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Roland(ii)locked

  • Mary Hunter

Tragédie lyrique in three acts by Niccolò Piccinni (see Piccinni family, §1) to a libretto by Marmontel, Jean François after Quinault, Philippe; Paris, Opéra, 27 January 1778.

Roland was Piccinni’s first French opera; it was intended to counter the opposition during the third controversy in Paris involving French and Italian music. Given the atmosphere in Paris at the time, Piccinni expected Roland to fail, but it was well received and continued to be performed throughout Europe until the mid-1780s. The story, originally taken from Ariosto’s Orlando furioso, tells of Roland’s obsessive (indeed, bewitched) love for Angélique (see Angelica e Medoro). This version begins with a scene for Angélique (soprano) and her confidante Thémire (soprano), in which Angélique is torn between her interest in the knight Roland (bass) and her love for the squire Médor (tenor), whom she nursed after he had been wounded. Thémire reminds her of her status. Angélique orders Médor to leave her, but she is grief-stricken. The first act ends with the arrival of some oriental islanders, one of whom presents her with a bracelet from Roland.

Act 2 begins in a forest, next to the fountain of love. (During the opening divertissement a jealous lover tries to drink at the fountain of Hatred but is persuaded to move to the fountain of Love.) Angélique reveals that she still loves Médor. She is seen by Roland but uses her magic ring to become invisible. Roland describes to Thémire his helpless love for Angélique and decides that he should return to his country to save it from ruin (‘Je me reconnois, je respire’). His resolution does not last long, however, and he returns to emotional imprisonment. Thémire tries to persuade Angélique to return Roland’s love, but she will not. The ladies hear Médor’s voice in the forest, as he laments his fate and decides to kill himself. Angélique declares her love, and tells Médor to hide while she deals with Roland. Roland merely wants to be allowed to follow Angélique. The scene changes to a harbour, where a sailors’ choral divertissement warns against jealousy; several dances follow. Médor sings about how love saved him from a shipwreck. Angélique and Médor plight their troth publicly, with accompanying dances.

Act 3 takes place in a grotto, where Roland’s compatriot Astolfe (tenor) tries to persuade Roland to rid himself of the enchantment and return to his desperate country. Roland is not persuaded and, left alone in the forest, agonizes over whether Angélique loves Médor. He is interrupted by a group of shepherds and shepherdesses, including Bélise (soprano) and Coridon (tenor), who let him know that Angélique and Médor have left the enchanted forest. They notice Roland’s misery, and bless Angélique’s and Médor’s love, but Roland frenziedly smashes the inscriptions that Angélique and Médor have left, uproots trees and overturns boulders. The fairy Logistille (soprano) sings an aria about the bad effects of love. The scene changes to a military camp, where a chorus of soldiers persuades Roland to return to his military calling, and the opera ends with a marche guerrière.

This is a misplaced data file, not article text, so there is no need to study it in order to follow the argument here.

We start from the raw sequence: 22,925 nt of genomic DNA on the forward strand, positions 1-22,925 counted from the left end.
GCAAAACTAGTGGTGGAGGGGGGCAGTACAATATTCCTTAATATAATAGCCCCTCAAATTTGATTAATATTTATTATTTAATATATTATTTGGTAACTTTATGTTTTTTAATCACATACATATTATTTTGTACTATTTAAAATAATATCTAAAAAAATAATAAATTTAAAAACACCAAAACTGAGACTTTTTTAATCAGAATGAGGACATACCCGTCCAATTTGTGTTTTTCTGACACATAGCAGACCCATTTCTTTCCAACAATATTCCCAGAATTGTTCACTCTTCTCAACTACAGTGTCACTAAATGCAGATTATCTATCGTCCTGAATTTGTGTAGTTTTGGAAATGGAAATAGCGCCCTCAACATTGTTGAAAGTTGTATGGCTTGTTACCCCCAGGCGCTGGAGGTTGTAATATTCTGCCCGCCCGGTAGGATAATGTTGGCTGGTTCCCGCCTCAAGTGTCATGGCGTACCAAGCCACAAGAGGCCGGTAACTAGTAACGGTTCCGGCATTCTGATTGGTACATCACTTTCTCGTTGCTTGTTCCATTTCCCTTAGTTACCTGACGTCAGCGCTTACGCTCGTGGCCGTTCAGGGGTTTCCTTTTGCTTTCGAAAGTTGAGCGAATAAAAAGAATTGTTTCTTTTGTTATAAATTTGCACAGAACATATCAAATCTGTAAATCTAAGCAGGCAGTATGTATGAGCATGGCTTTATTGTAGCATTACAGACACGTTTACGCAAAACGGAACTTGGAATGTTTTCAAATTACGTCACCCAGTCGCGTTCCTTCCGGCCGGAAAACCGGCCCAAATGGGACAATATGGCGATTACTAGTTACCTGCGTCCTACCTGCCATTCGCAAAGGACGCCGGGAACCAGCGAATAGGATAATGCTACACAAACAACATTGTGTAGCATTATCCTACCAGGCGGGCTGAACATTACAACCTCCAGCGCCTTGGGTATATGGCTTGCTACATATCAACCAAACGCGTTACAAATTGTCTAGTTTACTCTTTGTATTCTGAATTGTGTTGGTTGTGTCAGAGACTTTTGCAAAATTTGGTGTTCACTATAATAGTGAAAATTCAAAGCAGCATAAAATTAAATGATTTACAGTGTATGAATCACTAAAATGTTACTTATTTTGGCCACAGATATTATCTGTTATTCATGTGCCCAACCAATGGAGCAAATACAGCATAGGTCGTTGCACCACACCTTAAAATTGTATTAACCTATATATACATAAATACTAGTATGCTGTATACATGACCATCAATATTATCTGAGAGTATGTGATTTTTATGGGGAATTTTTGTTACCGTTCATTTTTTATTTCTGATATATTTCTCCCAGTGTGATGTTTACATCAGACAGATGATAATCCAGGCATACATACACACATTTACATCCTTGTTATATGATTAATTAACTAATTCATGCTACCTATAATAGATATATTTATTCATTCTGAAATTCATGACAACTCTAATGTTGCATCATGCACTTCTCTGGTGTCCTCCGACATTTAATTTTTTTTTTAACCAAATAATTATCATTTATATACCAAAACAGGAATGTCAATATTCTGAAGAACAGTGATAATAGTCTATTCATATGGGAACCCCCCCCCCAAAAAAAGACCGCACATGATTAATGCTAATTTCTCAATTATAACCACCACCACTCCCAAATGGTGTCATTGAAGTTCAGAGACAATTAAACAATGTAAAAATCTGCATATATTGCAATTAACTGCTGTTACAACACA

Marmontel clearly expected his audience to know Quinault’s libretto, just as Quinault had expected his audience to know earlier versions of the story. This version is a somewhat capricious and fragmented drama, missing many connections. Roland’s conversion back to sanity is particularly unconvincing. The core of the opera, however, is the series of long and complex scenes where Angélique, Médor and Roland explore their emotional states, and here the music tells as much as the words. The most striking scene is Roland’s, as he waits in the darkening forest for Angélique (3.ii). Following the recitative, there is a short aria, beginning in F major and ending in G minor, which moves into an arioso section with unusually beautiful orchestral music that suggests both the coming of night and the darkening of Roland’s soul. This gives way to an obbligato recitative in which Roland agonizes about his rival; every time Médor is mentioned the strings have a tremolo accompaniment. The scene ends with a rage aria in ABA form, the clarity and eloquence of which aptly round off a scene marked by flexibility of form. Although the work has many exciting and dramatic accompanied recitatives, Roland’s scene alone has an extended arioso section and is thus the only one that appears to move smoothly between emotions. Piccinni’s arias are often quite long – the songs of the shepherds and shepherdesses in Act 3, in charming opéra comique style, are the obvious exceptions – in ABA or italianate binary forms. Médor has an extraordinarily heroic, virtuoso piece, ‘L’amour m’a sauvé du naufrage’, which would be perfectly at home in Metastasian opera seria. Although the music rises above the dullness and incoherence of the libretto, italianate and French musical elements are not yet as fully integrated as Piccinni was later to make them.